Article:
Are you looking for the perfect Christmas tree? Fraser firs are an ideal choice, and that’s not just local bias talking. The southern Appalachian Mountains of North Carolina, Virginia, and Tennessee are the only places the trees grow naturally. The cool temperatures and ample rainfall are the perfect environment for the Fraser fir. In North Carolina, over 40,000 acres are used for Christmas tree production, most of those acres are within our Western North Carolina region.

Fraser firs are known as the “Cadillac” of Christmas trees because they have excellent needle retention and are some of the longest lasting of the Christmas tree species. Fraser firs also have strong, well-spaced branches, which allow you to hang plenty of ornaments and lights without worrying about them drooping or snapping. Plus, the space between the branches provides ample room for larger decorations, creating a stunning display. With their perfect conical shape, rich green color, and soft needles, Fraser firs are a festive addition to any home during the holiday season.

These beauties aren’t quick growers, though. Their cultivation takes years of thoughtful trimming, pest management, and care. Native tree stands provide the seeds which are harvested from cones. The trees grow as seedlings for three years before they are placed in line-out beds for another two years. After these first five years, the trees are moved to fields where they will grow another 6 to 10 years before they are harvested. All of this care gives more reason to appreciate your beautiful tree, considering the thoughtful planning and number of years and hands that made it possible to be part of your home.

Picking and Preserving the Perfect Live Christmas

When it comes to picking the perfect live Christmas tree for your home, there are a few key things to consider:

Size of Your Space
It’s the classic Christmas blunder. You fail to take measurements and rely on the “eye-balling” method. This is how you end up with a tree that either is so small it gets lost in a large space, is so tall it has to be decapitated to accommodate the top-ornament, or is so wide that it’s swallowing the room. First, think about the size of your space. Measure the height and width of the area where you plan to place your tree to ensure you get the right fit.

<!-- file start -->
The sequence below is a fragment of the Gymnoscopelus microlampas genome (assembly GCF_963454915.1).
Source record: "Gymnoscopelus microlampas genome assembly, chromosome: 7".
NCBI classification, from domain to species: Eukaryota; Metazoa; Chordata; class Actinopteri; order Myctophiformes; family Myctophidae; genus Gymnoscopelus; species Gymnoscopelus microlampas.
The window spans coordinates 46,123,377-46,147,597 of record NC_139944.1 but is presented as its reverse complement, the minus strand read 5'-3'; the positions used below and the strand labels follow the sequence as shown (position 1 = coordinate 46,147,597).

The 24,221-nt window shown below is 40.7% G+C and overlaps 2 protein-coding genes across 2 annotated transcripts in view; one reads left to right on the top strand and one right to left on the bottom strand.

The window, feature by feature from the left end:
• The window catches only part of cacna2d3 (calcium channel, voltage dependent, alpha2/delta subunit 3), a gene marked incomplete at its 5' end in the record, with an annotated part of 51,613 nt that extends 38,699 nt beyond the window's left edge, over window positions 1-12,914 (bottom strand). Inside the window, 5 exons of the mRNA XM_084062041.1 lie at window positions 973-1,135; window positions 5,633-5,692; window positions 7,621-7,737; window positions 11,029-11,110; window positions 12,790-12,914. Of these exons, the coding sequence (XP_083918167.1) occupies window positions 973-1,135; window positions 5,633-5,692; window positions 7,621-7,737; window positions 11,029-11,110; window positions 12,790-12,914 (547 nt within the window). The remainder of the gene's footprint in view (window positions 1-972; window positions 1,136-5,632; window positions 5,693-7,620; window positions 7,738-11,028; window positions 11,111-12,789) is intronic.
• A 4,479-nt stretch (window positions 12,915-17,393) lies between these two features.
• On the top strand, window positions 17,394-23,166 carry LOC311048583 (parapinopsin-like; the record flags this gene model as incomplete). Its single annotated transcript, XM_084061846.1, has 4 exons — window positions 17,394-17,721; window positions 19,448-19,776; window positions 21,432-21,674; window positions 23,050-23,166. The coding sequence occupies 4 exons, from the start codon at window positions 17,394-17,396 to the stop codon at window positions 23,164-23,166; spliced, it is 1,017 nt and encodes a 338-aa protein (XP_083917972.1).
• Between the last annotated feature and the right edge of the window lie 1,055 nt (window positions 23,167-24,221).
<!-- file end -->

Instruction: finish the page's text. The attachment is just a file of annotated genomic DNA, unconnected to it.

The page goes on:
Fresh Cut
If you aren’t harvesting the tree yourself and are buying it from a tree stand, you will want to check the tree for freshness. Many people get their trees early in the season with the hope of enjoying them for many weeks to come. Making sure the tree is freshly cut will help keep the needles on the tree and off your floors.

You can test for freshness by bending the branch upward to make sure it is flexible and that it isn’t so brittle that it is inclined to snap. You can also carefully take a branch in your hand, pulling forward along the stem. Some needles will naturally drop, but a large amount of falling needles indicate the tree is already drying out. Alternately, you can also tap the trunk on the ground to see how many needles are shaken loose.

Branch Strength
Make sure the branches are strong enough to support the weight of your ornaments and lights without drooping and sagging.

Branch Spacing
An overly full Christmas tree might look great in the field or lot, but once it’s decked out with ornaments the effect isn’t as pleasing. Some spacing between limbs allow the ornaments and lights to hang naturally.

Overall Aesthetic
Step back and check out the tree from all angles. Do you like its shape? Is the color pleasing? Is it whispering to you, letting you quietly know it’s the one? And remember, for many of us the tree will be placed in a corner, not the center of the room. So, it may only need to look good at certain angles – don’t fall into the trap of being overly critical.

Transporting the Tree
Secure your tree properly when transporting it home to prevent any damage and catastrophe. Many of the tree farms and lots provide the service of strapping it to your car. You may want to call ahead to make sure they provide this service; otherwise, plan to bring rope and any other supplies you may need. Make sure you have made space in the bed of your truck or the back of your car in advance. And don’t forget to bring an old blanket to protect your interior from sap and needles.

Extend the Tree’s Life
Water is the key to keeping your tree fresh and extending the season. After the trees are cut, the sooner you can get them to water the better. A tree can absorb up to a gallon of water within 24 hours of being cut.

After the tree is cut the trunk will form a protective cap of sap that can dry out the tree. Cutting half an inch from the trunk will allow for better water absorption. Once the tree has been placed in the stand, water should be added immediately and may need to be refilled several times during the first few days. Placement is also important, as cooler areas will minimize needle drop. Avoid putting up your tree in front of heat vents, fireplaces, or areas that are subjected to dry heat. Never allowing the tree stand reservoir to dry out will help your tree stay hydrated and fresh throughout the holiday season.

Recycling the Tree
After the holiday season, consider recycling your live tree instead of throwing it away. Mountain True offers a tree recycling event in January at Jackson Park. Tree recycling turns your tree into mulch or compost for local parks and gardens. In this way, your tree keeps on giving.